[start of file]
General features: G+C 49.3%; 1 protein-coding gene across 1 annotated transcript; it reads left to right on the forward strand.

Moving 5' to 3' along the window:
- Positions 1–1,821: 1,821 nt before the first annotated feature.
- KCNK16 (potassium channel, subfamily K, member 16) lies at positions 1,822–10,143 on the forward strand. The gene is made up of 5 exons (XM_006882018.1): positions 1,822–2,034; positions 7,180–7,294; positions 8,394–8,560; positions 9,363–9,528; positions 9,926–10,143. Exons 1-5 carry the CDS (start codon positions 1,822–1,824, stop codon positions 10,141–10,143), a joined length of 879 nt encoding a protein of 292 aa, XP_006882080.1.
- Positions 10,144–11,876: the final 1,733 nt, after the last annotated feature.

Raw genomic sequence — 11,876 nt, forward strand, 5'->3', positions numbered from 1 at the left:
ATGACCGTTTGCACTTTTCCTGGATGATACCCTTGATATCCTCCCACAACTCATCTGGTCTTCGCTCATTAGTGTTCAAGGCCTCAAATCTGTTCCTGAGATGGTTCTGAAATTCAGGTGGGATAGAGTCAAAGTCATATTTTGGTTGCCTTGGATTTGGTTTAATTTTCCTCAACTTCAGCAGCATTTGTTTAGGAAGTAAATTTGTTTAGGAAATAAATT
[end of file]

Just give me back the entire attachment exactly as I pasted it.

General features: G+C 49.3%; 1 protein-coding gene across 1 annotated transcript; it reads left to right on the forward strand.

Moving 5' to 3' along the window:
- Positions 1–1,821: 1,821 nt before the first annotated feature.
- KCNK16 (potassium channel, subfamily K, member 16) lies at positions 1,822–10,143 on the forward strand. The gene is made up of 5 exons (XM_006882018.1): positions 1,822–2,034; positions 7,180–7,294; positions 8,394–8,560; positions 9,363–9,528; positions 9,926–10,143. Exons 1-5 carry the CDS (start codon positions 1,822–1,824, stop codon positions 10,141–10,143), a joined length of 879 nt encoding a protein of 292 aa, XP_006882080.1.
- Positions 10,144–11,876: the final 1,733 nt, after the last annotated feature.

Raw genomic sequence — 11,876 nt, forward strand, 5'->3', positions numbered from 1 at the left:
ATGACCGTTTGCACTTTTCCTGGATGATACCCTTGATATCCTCCCACAACTCATCTGGTCTTCGCTCATTAGTGTTCAAGGCCTCAAATCTGTTCCTGAGATGGTTCTGAAATTCAGGTGGGATAGAGTCAAAGTCATATTTTGGTTGCCTTGGATTTGGTTTAATTTTCCTCAACTTCAGCAGCATTTGTTTAGGAAGTAAATTTGTTTAGGAAATAAATT